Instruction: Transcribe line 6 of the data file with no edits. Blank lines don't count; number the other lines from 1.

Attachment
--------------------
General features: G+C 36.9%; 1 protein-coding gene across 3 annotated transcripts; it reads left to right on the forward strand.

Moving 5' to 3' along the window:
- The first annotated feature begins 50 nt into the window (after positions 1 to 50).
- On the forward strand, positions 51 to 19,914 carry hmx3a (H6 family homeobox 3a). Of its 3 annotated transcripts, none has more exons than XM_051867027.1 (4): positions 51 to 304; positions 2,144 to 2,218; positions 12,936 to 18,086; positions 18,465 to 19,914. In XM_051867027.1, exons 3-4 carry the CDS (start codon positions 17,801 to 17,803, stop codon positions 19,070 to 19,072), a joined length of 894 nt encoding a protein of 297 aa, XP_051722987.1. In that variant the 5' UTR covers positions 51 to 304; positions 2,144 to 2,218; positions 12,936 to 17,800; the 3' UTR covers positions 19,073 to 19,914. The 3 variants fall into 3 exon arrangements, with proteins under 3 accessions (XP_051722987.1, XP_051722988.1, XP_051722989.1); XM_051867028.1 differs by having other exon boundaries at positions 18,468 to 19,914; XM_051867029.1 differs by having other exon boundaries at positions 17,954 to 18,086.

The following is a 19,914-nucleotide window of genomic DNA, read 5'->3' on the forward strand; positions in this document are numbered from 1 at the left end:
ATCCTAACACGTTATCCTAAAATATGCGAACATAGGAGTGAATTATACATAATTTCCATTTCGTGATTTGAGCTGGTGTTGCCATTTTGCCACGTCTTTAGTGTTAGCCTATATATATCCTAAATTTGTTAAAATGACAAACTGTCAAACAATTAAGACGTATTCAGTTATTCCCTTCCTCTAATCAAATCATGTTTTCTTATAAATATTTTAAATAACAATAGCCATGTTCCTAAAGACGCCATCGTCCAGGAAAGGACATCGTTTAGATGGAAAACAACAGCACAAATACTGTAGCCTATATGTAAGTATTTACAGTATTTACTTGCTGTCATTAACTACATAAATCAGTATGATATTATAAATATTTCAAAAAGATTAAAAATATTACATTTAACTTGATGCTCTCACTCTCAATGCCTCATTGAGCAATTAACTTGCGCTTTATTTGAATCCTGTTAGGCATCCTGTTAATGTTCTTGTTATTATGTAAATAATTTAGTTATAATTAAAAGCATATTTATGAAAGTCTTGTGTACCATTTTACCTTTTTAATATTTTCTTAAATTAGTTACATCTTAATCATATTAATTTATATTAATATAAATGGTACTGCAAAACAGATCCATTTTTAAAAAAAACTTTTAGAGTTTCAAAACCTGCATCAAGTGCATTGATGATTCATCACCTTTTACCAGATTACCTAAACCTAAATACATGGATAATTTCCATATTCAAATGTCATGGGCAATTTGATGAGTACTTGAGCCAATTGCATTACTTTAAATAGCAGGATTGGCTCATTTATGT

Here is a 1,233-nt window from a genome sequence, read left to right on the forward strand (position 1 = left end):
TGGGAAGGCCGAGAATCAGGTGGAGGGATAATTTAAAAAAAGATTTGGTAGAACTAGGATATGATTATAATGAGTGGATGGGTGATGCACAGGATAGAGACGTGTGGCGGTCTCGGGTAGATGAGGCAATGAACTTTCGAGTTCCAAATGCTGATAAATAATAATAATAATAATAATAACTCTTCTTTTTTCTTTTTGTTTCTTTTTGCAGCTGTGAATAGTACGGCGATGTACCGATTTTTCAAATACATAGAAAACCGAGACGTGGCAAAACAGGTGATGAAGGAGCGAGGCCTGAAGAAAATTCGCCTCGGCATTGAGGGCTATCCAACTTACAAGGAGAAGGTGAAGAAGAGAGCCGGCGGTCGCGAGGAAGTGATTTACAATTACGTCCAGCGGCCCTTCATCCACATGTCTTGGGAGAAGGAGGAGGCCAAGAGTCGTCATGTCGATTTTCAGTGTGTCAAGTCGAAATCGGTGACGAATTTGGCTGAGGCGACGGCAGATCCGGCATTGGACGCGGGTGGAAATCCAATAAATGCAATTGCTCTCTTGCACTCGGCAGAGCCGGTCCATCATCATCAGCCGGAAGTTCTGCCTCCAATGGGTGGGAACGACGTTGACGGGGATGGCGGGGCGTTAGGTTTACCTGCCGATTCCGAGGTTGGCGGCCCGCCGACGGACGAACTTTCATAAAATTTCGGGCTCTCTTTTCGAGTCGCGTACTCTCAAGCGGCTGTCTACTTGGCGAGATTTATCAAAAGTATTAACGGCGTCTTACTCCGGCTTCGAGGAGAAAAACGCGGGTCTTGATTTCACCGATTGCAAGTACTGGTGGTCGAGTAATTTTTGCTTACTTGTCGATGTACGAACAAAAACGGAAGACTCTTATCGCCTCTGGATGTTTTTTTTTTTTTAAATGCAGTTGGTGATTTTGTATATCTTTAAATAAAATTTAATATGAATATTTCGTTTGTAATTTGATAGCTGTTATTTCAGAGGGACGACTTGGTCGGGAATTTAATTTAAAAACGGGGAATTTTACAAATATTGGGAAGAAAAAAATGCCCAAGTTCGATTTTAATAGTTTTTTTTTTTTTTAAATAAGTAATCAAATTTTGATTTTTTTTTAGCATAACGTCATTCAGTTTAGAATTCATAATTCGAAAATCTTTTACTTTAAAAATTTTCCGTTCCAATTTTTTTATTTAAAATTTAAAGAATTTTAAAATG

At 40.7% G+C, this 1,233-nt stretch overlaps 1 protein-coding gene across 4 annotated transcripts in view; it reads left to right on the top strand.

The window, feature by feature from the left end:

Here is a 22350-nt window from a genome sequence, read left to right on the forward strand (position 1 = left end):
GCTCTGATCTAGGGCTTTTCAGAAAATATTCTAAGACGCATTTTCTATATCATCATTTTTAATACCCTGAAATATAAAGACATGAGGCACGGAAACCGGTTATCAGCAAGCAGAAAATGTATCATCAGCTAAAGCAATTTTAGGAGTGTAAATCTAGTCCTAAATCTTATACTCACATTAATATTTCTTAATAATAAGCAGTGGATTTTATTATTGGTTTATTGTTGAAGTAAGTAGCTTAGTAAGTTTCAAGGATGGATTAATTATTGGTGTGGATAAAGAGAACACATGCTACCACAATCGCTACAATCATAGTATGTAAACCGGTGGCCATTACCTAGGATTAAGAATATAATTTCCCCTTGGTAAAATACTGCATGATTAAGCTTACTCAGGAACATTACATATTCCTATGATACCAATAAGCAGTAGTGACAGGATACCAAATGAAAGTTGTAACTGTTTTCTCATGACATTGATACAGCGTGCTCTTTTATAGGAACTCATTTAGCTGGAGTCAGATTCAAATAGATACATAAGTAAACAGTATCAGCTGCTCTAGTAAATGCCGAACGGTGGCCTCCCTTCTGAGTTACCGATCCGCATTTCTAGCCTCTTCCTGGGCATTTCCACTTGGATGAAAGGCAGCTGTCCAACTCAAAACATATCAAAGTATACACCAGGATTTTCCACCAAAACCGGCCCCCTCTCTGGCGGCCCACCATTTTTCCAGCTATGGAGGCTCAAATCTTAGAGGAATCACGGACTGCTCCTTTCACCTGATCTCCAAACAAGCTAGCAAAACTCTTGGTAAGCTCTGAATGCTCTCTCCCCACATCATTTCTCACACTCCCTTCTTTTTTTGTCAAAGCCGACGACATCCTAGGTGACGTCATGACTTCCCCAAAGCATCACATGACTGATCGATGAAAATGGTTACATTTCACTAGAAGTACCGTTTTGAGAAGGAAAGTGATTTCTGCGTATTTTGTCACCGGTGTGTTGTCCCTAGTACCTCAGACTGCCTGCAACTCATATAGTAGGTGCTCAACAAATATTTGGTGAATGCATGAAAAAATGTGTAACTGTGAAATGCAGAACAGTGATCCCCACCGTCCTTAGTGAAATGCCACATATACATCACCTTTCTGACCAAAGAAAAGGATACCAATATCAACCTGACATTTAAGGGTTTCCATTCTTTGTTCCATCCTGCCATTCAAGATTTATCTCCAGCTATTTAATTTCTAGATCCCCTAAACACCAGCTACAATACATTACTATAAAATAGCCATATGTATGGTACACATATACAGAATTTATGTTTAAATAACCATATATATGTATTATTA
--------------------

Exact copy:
ATCCTAACACGTTATCCTAAAATATGCGAACATAGGAGTGAATTATACATAATTTCCATTTCGTGATTTGAGCTGGTGTTGCCATTTTGCCACGTCTTTAGTGTTAGCCTATATATATCCTAAATTTGTTAAAATGACAAACTGTCAAACAATTAAGACGTATTCAGTTATTCCCTTCCTCTAATCAAATCATGTTTTCTTATAAATATTTTAAATAACAATAGCCATGTTCCTAAAGACGCCATCGTCCAGGAAAGGACATCGTTTAGATGGAAAACAACAGCACAAATACTGTAGCCTATATGTAAGTATTTACAGTATTTACTTGCTGTCATTAACTACATAAATCAGTATGATATTATAAATATTTCAAAAAGATTAAAAATATTACATTTAACTTGATGCTCTCACTCTCAATGCCTCATTGAGCAATTAACTTGCGCTTTATTTGAATCCTGTTAGGCATCCTGTTAATGTTCTTGTTATTATGTAAATAATTTAGTTATAATTAAAAGCATATTTATGAAAGTCTTGTGTACCATTTTACCTTTTTAATATTTTCTTAAATTAGTTACATCTTAATCATATTAATTTATATTAATATAAATGGTACTGCAAAACAGATCCATTTTTAAAAAAAACTTTTAGAGTTTCAAAACCTGCATCAAGTGCATTGATGATTCATCACCTTTTACCAGATTACCTAAACCTAAATACATGGATAATTTCCATATTCAAATGTCATGGGCAATTTGATGAGTACTTGAGCCAATTGCATTACTTTAAATAGCAGGATTGGCTCATTTATGT